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Beijing, July 18, 2017
—IFC, a member of the World Bank Group, has committed $200 million in financing to China’s leading specialty fertilizer manufacturer, Kingenta Ecological Engineering Group Co. Ltd. With this funding, it aims to expand an innovative agricultural service platform Kingfarm Cooperative, which has the potential to boost crop yield and income for millions of Chinese farmers. The project will also help curb usage of inefficient fertilizers and promote climate-smart agricultural practices in China.
IFC’s financing package includes $70 million in equity, $75 million of IFC senior loan and $55 million from IFC’s Managed Co-Financing Portfolio Program. IFC is also working on mobilizing approximately $80 million from other multilateral lenders.
Kingenta plans to set up hundreds of new crop production service centers across China in the next five years. These centers will ensure that farmers have access to its high-efficiency fertilizer, other high-quality inputs such as seeds, and training. Kingenta’s fertilizer is expected to increase crop yield by 10 to 40 percent with the application of the same amount of conventional fertilizer — enabling higher productivity and less environmental impact.
Kingfarm Cooperative Chairman Li Jiguo said, “Kingfarm Cooperative — as China's first modern agricultural service platform as well as a group dedicated to farmers — is committed to building an integrated agricultural value chain. We will consolidate resources and different channels in order to deliver comprehensive services for 50 million farmers in China.”
IFC Director for East Asia and the Pacific, Vivek Pathak, said: “IFC works with Kingenta to demonstrate an innovative model that will provide improved services to farmers and stimulate inclusive growth.”
IFC Director for Manufacturing, Agribusiness, and Services, Sérgio Pimenta, said: “Kingenta’s innovative distribution strategy offers a sustainable solution to increasing farm productivity and encouraging the adoption of climate-smart farming techniques and technology.”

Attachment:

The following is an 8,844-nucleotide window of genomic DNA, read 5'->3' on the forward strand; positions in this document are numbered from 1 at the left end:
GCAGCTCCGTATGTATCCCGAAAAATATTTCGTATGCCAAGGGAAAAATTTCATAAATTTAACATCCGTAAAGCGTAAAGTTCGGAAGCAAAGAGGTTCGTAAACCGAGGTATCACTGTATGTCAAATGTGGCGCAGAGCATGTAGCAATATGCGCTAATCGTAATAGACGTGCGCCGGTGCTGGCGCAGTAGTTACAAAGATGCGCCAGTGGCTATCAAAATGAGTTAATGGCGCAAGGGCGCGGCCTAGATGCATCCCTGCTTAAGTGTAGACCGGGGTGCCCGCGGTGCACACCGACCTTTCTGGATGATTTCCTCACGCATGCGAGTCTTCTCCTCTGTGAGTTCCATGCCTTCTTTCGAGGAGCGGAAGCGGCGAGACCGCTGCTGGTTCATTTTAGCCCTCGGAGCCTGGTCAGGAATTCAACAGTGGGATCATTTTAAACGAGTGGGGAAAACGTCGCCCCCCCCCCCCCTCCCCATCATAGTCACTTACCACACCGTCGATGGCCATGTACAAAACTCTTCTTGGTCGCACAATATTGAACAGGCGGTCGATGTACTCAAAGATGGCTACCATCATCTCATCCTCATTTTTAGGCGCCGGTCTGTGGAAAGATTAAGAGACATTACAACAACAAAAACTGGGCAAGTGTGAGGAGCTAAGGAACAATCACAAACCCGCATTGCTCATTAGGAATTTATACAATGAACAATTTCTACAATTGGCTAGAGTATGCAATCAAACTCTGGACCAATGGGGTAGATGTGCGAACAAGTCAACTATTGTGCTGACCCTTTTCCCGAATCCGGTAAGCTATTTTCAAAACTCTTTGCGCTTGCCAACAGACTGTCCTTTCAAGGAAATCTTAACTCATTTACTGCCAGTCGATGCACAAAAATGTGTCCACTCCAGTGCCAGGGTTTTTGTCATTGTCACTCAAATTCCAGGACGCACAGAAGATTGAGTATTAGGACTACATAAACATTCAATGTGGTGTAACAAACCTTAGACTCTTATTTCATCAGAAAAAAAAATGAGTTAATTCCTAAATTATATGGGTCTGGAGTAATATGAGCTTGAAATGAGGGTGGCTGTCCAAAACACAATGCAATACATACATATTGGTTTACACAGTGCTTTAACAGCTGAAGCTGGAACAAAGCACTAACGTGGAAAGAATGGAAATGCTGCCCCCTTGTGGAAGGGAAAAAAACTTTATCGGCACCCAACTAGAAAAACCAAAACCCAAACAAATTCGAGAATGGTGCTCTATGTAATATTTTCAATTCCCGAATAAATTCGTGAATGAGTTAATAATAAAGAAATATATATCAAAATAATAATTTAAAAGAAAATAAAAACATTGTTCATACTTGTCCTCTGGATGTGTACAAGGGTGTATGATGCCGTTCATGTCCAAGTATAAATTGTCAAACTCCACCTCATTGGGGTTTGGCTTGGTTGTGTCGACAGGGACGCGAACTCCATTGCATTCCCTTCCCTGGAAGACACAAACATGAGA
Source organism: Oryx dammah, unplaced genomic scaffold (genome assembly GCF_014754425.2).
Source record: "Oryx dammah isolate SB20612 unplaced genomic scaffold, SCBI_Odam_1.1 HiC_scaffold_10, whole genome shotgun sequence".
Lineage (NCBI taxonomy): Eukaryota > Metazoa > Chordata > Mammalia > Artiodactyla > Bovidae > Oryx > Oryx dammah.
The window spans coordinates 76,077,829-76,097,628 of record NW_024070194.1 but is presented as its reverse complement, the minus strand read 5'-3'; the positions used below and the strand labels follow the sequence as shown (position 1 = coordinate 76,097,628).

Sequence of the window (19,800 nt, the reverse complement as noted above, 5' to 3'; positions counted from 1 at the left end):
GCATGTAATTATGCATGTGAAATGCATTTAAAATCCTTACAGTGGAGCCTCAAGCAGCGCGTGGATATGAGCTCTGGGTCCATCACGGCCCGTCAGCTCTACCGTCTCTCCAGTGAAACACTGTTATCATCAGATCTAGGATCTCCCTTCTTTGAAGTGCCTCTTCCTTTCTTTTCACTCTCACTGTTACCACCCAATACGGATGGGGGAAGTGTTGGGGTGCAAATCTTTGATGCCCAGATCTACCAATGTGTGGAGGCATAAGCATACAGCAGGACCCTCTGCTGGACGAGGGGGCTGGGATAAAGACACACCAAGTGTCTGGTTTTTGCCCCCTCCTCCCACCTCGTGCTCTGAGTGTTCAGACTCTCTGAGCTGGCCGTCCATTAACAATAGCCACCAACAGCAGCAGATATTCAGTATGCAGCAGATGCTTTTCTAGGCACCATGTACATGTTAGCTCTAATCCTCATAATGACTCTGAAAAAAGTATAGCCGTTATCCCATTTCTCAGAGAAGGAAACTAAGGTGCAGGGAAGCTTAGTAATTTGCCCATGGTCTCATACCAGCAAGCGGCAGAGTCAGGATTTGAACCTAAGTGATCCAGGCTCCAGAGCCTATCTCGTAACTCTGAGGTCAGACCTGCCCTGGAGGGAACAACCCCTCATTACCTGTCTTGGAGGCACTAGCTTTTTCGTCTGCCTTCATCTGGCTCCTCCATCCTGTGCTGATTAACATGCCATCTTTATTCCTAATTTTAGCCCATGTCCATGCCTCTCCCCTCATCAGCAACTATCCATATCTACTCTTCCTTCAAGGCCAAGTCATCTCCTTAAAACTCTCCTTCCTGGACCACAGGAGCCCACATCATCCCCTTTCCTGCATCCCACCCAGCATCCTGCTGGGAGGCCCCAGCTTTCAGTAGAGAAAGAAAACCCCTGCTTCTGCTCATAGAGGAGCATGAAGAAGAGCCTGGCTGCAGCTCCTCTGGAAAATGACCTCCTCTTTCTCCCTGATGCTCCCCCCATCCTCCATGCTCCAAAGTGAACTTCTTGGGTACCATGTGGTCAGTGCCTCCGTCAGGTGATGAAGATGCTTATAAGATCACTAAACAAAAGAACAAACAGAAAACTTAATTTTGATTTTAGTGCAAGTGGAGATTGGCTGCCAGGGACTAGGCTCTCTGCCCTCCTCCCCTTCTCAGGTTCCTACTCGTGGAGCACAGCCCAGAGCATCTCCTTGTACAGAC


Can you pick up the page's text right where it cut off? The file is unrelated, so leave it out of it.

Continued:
China is working with the World Bank Group to make its agriculture industry more competitive and mitigate the effects of food production on the environment. More efficient, specialty fertilizers reduce soil containment and waterway pollution. However, such fertilizers represent only about 30 percent of the annual fertilizer usage in China, compared with 50 to 60 percent in other large food-producing countries, such as Brazil and Thailand. Encouraging the phase-out of overused, inefficient fertilizers is part of the Chinese government’s strategy to reduce pollution and mitigate climate change.
IFC, a member of the World Bank Group, is the largest global development institution focused on the private sector in emerging markets. Working with more than 2,000 businesses worldwide, we use our capital, expertise, and influence to create markets and opportunities in the toughest areas of the world. In FY16, we delivered a record $19 billion in long-term financing for developing countries, leveraging the power of the private sector to help end poverty and boost shared prosperity. For more information, visit
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